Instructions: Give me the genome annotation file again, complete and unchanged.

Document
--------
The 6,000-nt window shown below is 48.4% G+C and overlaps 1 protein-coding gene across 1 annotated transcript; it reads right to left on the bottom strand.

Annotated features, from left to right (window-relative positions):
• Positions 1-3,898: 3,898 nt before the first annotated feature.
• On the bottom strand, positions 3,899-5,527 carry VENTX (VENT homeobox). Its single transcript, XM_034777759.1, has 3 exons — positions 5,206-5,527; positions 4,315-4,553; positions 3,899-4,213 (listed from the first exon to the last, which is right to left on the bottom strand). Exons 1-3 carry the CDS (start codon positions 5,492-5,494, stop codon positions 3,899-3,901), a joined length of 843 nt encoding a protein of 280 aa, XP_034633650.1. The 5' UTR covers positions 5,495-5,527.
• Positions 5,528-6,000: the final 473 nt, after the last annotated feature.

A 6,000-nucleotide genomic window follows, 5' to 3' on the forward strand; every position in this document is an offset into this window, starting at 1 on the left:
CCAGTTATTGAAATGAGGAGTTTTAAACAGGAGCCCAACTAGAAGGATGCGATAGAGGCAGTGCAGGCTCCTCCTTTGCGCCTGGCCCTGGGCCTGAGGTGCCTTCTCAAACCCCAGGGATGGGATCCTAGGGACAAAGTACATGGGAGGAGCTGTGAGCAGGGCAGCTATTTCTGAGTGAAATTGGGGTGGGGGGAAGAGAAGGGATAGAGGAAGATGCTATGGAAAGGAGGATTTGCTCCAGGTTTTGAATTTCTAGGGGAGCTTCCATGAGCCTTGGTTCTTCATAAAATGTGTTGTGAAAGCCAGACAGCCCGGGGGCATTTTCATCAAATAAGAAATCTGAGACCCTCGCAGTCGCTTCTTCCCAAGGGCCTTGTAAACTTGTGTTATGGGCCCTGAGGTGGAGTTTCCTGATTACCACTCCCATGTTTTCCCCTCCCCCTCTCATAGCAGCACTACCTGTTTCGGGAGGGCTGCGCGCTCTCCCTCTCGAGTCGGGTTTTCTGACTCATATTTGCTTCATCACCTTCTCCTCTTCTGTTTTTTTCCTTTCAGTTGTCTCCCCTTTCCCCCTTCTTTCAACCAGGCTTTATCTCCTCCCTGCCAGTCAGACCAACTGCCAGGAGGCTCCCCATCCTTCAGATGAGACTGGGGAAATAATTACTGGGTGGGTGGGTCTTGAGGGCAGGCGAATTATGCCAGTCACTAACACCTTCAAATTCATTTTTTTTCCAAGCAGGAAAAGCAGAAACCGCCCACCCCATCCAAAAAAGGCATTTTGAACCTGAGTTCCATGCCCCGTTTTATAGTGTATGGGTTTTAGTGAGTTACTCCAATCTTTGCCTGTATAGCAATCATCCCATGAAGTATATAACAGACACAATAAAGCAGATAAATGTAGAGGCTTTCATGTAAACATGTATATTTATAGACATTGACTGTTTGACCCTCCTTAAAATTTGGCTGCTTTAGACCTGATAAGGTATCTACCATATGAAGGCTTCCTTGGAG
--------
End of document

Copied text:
The 6,000-nt window shown below is 48.4% G+C and overlaps 1 protein-coding gene across 1 annotated transcript; it reads right to left on the bottom strand.

Annotated features, from left to right (window-relative positions):
• Positions 1-3,898: 3,898 nt before the first annotated feature.
• On the bottom strand, positions 3,899-5,527 carry VENTX (VENT homeobox). Its single transcript, XM_034777759.1, has 3 exons — positions 5,206-5,527; positions 4,315-4,553; positions 3,899-4,213 (listed from the first exon to the last, which is right to left on the bottom strand). Exons 1-3 carry the CDS (start codon positions 5,492-5,494, stop codon positions 3,899-3,901), a joined length of 843 nt encoding a protein of 280 aa, XP_034633650.1. The 5' UTR covers positions 5,495-5,527.
• Positions 5,528-6,000: the final 473 nt, after the last annotated feature.

A 6,000-nucleotide genomic window follows, 5' to 3' on the forward strand; every position in this document is an offset into this window, starting at 1 on the left:
CCAGTTATTGAAATGAGGAGTTTTAAACAGGAGCCCAACTAGAAGGATGCGATAGAGGCAGTGCAGGCTCCTCCTTTGCGCCTGGCCCTGGGCCTGAGGTGCCTTCTCAAACCCCAGGGATGGGATCCTAGGGACAAAGTACATGGGAGGAGCTGTGAGCAGGGCAGCTATTTCTGAGTGAAATTGGGGTGGGGGGAAGAGAAGGGATAGAGGAAGATGCTATGGAAAGGAGGATTTGCTCCAGGTTTTGAATTTCTAGGGGAGCTTCCATGAGCCTTGGTTCTTCATAAAATGTGTTGTGAAAGCCAGACAGCCCGGGGGCATTTTCATCAAATAAGAAATCTGAGACCCTCGCAGTCGCTTCTTCCCAAGGGCCTTGTAAACTTGTGTTATGGGCCCTGAGGTGGAGTTTCCTGATTACCACTCCCATGTTTTCCCCTCCCCCTCTCATAGCAGCACTACCTGTTTCGGGAGGGCTGCGCGCTCTCCCTCTCGAGTCGGGTTTTCTGACTCATATTTGCTTCATCACCTTCTCCTCTTCTGTTTTTTTCCTTTCAGTTGTCTCCCCTTTCCCCCTTCTTTCAACCAGGCTTTATCTCCTCCCTGCCAGTCAGACCAACTGCCAGGAGGCTCCCCATCCTTCAGATGAGACTGGGGAAATAATTACTGGGTGGGTGGGTCTTGAGGGCAGGCGAATTATGCCAGTCACTAACACCTTCAAATTCATTTTTTTTCCAAGCAGGAAAAGCAGAAACCGCCCACCCCATCCAAAAAAGGCATTTTGAACCTGAGTTCCATGCCCCGTTTTATAGTGTATGGGTTTTAGTGAGTTACTCCAATCTTTGCCTGTATAGCAATCATCCCATGAAGTATATAACAGACACAATAAAGCAGATAAATGTAGAGGCTTTCATGTAAACATGTATATTTATAGACATTGACTGTTTGACCCTCCTTAAAATTTGGCTGCTTTAGACCTGATAAGGTATCTACCATATGAAGGCTTCCTTGGAG